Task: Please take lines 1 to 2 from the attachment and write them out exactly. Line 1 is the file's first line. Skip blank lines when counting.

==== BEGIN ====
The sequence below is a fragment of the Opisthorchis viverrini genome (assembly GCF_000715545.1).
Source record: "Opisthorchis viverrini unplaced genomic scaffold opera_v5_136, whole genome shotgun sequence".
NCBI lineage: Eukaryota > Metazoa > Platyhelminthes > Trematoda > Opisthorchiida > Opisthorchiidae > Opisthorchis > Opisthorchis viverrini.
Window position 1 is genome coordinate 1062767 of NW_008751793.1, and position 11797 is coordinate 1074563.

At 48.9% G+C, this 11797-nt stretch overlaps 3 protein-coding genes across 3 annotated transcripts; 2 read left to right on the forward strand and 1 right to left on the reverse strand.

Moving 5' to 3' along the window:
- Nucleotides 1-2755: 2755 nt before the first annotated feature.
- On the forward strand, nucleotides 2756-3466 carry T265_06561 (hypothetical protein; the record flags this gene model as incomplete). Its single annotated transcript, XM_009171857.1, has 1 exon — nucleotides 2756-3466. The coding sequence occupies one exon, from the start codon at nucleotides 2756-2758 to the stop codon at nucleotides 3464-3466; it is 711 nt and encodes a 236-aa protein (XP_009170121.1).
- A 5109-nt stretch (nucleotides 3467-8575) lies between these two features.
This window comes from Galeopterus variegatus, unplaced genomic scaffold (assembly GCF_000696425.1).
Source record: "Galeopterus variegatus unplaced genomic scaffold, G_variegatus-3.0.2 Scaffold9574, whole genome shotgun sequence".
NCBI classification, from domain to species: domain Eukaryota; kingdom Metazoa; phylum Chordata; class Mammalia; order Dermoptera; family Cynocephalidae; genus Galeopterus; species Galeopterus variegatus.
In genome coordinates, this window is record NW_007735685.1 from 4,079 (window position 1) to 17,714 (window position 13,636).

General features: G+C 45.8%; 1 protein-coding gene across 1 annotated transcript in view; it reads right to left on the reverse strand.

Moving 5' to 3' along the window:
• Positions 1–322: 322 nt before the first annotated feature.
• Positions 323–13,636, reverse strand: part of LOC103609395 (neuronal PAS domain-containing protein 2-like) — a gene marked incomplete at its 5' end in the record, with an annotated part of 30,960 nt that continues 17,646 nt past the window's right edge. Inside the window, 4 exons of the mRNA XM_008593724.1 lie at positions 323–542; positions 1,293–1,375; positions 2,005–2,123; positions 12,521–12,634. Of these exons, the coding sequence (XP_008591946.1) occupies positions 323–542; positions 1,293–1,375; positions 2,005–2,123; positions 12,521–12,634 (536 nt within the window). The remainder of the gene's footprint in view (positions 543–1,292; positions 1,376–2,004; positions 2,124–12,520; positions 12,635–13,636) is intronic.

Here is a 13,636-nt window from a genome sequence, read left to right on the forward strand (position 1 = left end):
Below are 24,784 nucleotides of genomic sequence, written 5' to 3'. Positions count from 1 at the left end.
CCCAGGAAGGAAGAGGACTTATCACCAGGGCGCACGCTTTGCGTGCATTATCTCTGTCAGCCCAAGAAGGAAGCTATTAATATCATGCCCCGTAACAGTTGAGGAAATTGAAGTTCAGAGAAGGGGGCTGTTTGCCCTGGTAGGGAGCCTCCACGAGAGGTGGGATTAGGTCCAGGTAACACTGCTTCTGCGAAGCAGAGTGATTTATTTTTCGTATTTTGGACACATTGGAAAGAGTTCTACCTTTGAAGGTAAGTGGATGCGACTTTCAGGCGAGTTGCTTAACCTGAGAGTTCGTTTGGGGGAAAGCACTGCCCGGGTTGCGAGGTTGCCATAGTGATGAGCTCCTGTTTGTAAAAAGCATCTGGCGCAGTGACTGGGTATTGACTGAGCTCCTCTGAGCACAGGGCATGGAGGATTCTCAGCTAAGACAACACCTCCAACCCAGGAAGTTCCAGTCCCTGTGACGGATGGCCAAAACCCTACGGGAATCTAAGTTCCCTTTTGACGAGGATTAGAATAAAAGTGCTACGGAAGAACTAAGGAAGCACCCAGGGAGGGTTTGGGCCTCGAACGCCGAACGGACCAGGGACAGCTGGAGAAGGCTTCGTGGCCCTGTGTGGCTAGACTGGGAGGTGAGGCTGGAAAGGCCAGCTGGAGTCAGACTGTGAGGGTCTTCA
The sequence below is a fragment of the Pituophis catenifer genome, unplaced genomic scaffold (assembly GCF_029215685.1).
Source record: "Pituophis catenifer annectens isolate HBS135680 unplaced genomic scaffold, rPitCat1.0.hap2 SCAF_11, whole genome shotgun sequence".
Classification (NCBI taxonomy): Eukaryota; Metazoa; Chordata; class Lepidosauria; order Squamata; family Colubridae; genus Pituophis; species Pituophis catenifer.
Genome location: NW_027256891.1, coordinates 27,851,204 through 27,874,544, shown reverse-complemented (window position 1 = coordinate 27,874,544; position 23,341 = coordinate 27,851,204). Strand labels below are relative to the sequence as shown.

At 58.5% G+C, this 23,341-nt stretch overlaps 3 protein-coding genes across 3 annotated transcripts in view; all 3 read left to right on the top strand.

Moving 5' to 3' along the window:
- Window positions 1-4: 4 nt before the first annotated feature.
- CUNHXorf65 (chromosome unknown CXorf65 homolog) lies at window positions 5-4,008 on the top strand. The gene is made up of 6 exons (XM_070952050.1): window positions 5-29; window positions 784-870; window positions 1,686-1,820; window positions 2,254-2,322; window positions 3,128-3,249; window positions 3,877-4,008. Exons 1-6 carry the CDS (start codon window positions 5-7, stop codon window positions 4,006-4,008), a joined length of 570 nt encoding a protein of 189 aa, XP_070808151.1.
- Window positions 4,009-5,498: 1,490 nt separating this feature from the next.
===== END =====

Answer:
The sequence below is a fragment of the Opisthorchis viverrini genome (assembly GCF_000715545.1).
Source record: "Opisthorchis viverrini unplaced genomic scaffold opera_v5_136, whole genome shotgun sequence".